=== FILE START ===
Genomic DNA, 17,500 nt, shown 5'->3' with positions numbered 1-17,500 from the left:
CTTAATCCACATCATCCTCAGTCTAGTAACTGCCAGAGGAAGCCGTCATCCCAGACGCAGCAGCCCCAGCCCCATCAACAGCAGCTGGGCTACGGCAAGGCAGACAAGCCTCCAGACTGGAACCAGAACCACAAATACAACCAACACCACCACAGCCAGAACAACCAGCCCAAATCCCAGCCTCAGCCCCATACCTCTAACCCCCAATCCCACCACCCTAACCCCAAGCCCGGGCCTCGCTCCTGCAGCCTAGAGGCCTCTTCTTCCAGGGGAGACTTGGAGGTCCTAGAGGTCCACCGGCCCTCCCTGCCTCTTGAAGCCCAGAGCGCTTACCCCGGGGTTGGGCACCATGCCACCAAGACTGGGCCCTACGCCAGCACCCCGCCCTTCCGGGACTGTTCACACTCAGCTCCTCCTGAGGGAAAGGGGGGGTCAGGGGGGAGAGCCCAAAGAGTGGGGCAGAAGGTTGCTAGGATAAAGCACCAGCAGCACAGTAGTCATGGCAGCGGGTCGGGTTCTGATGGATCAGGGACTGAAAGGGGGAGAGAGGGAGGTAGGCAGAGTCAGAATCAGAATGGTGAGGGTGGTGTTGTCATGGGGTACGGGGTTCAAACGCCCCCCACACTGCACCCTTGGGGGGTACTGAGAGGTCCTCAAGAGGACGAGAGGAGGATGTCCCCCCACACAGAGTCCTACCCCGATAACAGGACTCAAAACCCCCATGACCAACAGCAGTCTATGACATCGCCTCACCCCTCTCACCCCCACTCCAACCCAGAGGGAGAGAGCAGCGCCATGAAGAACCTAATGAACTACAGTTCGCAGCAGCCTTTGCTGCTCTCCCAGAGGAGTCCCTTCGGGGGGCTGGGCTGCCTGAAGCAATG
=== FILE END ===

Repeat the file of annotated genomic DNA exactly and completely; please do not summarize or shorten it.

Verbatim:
Genomic DNA, 17,500 nt, shown 5'->3' with positions numbered 1-17,500 from the left:
CTTAATCCACATCATCCTCAGTCTAGTAACTGCCAGAGGAAGCCGTCATCCCAGACGCAGCAGCCCCAGCCCCATCAACAGCAGCTGGGCTACGGCAAGGCAGACAAGCCTCCAGACTGGAACCAGAACCACAAATACAACCAACACCACCACAGCCAGAACAACCAGCCCAAATCCCAGCCTCAGCCCCATACCTCTAACCCCCAATCCCACCACCCTAACCCCAAGCCCGGGCCTCGCTCCTGCAGCCTAGAGGCCTCTTCTTCCAGGGGAGACTTGGAGGTCCTAGAGGTCCACCGGCCCTCCCTGCCTCTTGAAGCCCAGAGCGCTTACCCCGGGGTTGGGCACCATGCCACCAAGACTGGGCCCTACGCCAGCACCCCGCCCTTCCGGGACTGTTCACACTCAGCTCCTCCTGAGGGAAAGGGGGGGTCAGGGGGGAGAGCCCAAAGAGTGGGGCAGAAGGTTGCTAGGATAAAGCACCAGCAGCACAGTAGTCATGGCAGCGGGTCGGGTTCTGATGGATCAGGGACTGAAAGGGGGAGAGAGGGAGGTAGGCAGAGTCAGAATCAGAATGGTGAGGGTGGTGTTGTCATGGGGTACGGGGTTCAAACGCCCCCCACACTGCACCCTTGGGGGGTACTGAGAGGTCCTCAAGAGGACGAGAGGAGGATGTCCCCCCACACAGAGTCCTACCCCGATAACAGGACTCAAAACCCCCATGACCAACAGCAGTCTATGACATCGCCTCACCCCTCTCACCCCCACTCCAACCCAGAGGGAGAGAGCAGCGCCATGAAGAACCTAATGAACTACAGTTCGCAGCAGCCTTTGCTGCTCTCCCAGAGGAGTCCCTTCGGGGGGCTGGGCTGCCTGAAGCAATG